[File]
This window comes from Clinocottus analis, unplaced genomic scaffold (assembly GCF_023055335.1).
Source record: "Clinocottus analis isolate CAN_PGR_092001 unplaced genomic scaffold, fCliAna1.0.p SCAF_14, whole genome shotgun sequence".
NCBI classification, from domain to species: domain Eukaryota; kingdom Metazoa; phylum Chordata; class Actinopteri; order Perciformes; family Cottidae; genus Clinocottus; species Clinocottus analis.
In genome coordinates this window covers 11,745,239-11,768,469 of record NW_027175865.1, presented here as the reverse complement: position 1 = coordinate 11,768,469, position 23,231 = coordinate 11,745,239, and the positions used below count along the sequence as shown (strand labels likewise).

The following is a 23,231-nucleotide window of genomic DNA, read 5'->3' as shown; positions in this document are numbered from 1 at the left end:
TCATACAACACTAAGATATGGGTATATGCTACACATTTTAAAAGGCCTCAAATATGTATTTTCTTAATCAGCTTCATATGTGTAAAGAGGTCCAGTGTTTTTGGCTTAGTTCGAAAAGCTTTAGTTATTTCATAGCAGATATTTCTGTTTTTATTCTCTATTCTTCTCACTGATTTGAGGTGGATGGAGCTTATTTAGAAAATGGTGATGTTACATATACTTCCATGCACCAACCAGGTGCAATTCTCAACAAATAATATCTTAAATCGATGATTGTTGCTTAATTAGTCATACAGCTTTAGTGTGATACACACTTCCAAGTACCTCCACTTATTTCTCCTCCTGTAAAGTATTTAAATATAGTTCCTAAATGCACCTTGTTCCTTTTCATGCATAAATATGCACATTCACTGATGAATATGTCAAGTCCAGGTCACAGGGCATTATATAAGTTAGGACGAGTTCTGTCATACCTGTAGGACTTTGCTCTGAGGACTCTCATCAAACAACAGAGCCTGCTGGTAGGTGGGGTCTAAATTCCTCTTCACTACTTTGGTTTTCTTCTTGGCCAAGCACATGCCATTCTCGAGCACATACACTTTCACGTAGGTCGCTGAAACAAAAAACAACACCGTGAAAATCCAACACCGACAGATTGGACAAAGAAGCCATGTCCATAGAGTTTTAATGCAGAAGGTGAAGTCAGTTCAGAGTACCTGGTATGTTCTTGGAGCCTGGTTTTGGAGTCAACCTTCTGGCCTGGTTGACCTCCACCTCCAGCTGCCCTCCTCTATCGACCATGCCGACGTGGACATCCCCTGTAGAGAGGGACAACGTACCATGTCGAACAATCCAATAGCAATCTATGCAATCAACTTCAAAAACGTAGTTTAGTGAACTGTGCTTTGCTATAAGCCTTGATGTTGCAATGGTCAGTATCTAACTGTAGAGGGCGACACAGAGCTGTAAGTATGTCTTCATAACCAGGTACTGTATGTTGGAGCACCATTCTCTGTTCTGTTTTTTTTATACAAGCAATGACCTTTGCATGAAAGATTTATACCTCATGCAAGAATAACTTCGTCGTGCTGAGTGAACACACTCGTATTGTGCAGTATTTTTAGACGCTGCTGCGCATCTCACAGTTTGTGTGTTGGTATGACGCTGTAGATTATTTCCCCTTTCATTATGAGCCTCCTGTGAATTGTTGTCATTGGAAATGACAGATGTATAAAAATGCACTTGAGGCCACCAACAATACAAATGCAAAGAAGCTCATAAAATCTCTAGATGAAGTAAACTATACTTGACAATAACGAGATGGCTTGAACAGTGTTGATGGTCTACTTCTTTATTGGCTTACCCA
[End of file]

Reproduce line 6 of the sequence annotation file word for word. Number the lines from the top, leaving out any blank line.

TCATACAACACTAAGATATGGGTATATGCTACACATTTTAAAAGGCCTCAAATATGTATTTTCTTAATCAGCTTCATATGTGTAAAGAGGTCCAGTGTTTTTGGCTTAGTTCGAAAAGCTTTAGTTATTTCATAGCAGATATTTCTGTTTTTATTCTCTATTCTTCTCACTGATTTGAGGTGGATGGAGCTTATTTAGAAAATGGTGATGTTACATATACTTCCATGCACCAACCAGGTGCAATTCTCAACAAATAATATCTTAAATCGATGATTGTTGCTTAATTAGTCATACAGCTTTAGTGTGATACACACTTCCAAGTACCTCCACTTATTTCTCCTCCTGTAAAGTATTTAAATATAGTTCCTAAATGCACCTTGTTCCTTTTCATGCATAAATATGCACATTCACTGATGAATATGTCAAGTCCAGGTCACAGGGCATTATATAAGTTAGGACGAGTTCTGTCATACCTGTAGGACTTTGCTCTGAGGACTCTCATCAAACAACAGAGCCTGCTGGTAGGTGGGGTCTAAATTCCTCTTCACTACTTTGGTTTTCTTCTTGGCCAAGCACATGCCATTCTCGAGCACATACACTTTCACGTAGGTCGCTGAAACAAAAAACAACACCGTGAAAATCCAACACCGACAGATTGGACAAAGAAGCCATGTCCATAGAGTTTTAATGCAGAAGGTGAAGTCAGTTCAGAGTACCTGGTATGTTCTTGGAGCCTGGTTTTGGAGTCAACCTTCTGGCCTGGTTGACCTCCACCTCCAGCTGCCCTCCTCTATCGACCATGCCGACGTGGACATCCCCTGTAGAGAGGGACAACGTACCATGTCGAACAATCCAATAGCAATCTATGCAATCAACTTCAAAAACGTAGTTTAGTGAACTGTGCTTTGCTATAAGCCTTGATGTTGCAATGGTCAGTATCTAACTGTAGAGGGCGACACAGAGCTGTAAGTATGTCTTCATAACCAGGTACTGTATGTTGGAGCACCATTCTCTGTTCTGTTTTTTTTATACAAGCAATGACCTTTGCATGAAAGATTTATACCTCATGCAAGAATAACTTCGTCGTGCTGAGTGAACACACTCGTATTGTGCAGTATTTTTAGACGCTGCTGCGCATCTCACAGTTTGTGTGTTGGTATGACGCTGTAGATTATTTCCCCTTTCATTATGAGCCTCCTGTGAATTGTTGTCATTGGAAATGACAGATGTATAAAAATGCACTTGAGGCCACCAACAATACAAATGCAAAGAAGCTCATAAAATCTCTAGATGAAGTAAACTATACTTGACAATAACGAGATGGCTTGAACAGTGTTGATGGTCTACTTCTTTATTGGCTTACCCA